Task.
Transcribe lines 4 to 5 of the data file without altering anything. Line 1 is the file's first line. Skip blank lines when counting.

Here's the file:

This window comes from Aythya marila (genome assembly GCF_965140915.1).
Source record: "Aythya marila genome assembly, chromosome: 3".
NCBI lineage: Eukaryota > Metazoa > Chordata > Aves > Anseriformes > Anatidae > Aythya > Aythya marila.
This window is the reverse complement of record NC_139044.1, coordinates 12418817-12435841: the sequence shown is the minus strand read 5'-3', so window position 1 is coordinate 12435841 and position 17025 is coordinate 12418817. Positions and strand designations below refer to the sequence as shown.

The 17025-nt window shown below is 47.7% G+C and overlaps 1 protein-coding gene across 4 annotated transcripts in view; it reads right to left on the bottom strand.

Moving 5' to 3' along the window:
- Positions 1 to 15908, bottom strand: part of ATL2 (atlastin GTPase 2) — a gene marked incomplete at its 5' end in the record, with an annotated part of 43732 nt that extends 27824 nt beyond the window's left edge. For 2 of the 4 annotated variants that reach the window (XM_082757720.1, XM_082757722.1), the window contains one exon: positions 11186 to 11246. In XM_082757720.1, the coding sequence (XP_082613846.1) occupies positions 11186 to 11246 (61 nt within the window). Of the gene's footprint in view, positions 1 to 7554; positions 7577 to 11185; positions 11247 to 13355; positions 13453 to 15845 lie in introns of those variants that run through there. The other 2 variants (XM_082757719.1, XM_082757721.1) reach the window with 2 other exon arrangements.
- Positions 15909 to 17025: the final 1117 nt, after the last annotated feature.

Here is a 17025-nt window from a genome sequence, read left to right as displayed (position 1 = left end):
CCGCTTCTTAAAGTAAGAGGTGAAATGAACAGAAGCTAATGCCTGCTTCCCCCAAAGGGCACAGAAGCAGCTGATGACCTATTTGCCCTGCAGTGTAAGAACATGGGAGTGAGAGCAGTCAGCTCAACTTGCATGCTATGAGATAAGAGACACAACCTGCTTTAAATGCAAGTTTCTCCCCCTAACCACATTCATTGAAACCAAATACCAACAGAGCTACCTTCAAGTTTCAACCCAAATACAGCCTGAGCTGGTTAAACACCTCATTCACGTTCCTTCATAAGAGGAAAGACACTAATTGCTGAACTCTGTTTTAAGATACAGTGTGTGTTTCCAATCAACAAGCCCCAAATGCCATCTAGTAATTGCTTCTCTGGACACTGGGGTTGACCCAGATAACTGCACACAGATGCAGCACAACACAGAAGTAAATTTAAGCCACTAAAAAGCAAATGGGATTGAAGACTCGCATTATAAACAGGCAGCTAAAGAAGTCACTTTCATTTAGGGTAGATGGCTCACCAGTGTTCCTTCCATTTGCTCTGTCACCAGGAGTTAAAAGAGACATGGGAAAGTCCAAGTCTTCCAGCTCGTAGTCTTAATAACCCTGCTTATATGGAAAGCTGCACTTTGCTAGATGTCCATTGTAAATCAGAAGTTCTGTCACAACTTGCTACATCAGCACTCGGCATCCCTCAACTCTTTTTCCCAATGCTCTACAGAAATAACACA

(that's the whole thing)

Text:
This window is the reverse complement of record NC_139044.1, coordinates 12418817-12435841: the sequence shown is the minus strand read 5'-3', so window position 1 is coordinate 12435841 and position 17025 is coordinate 12418817. Positions and strand designations below refer to the sequence as shown.

The 17025-nt window shown below is 47.7% G+C and overlaps 1 protein-coding gene across 4 annotated transcripts in view; it reads right to left on the bottom strand.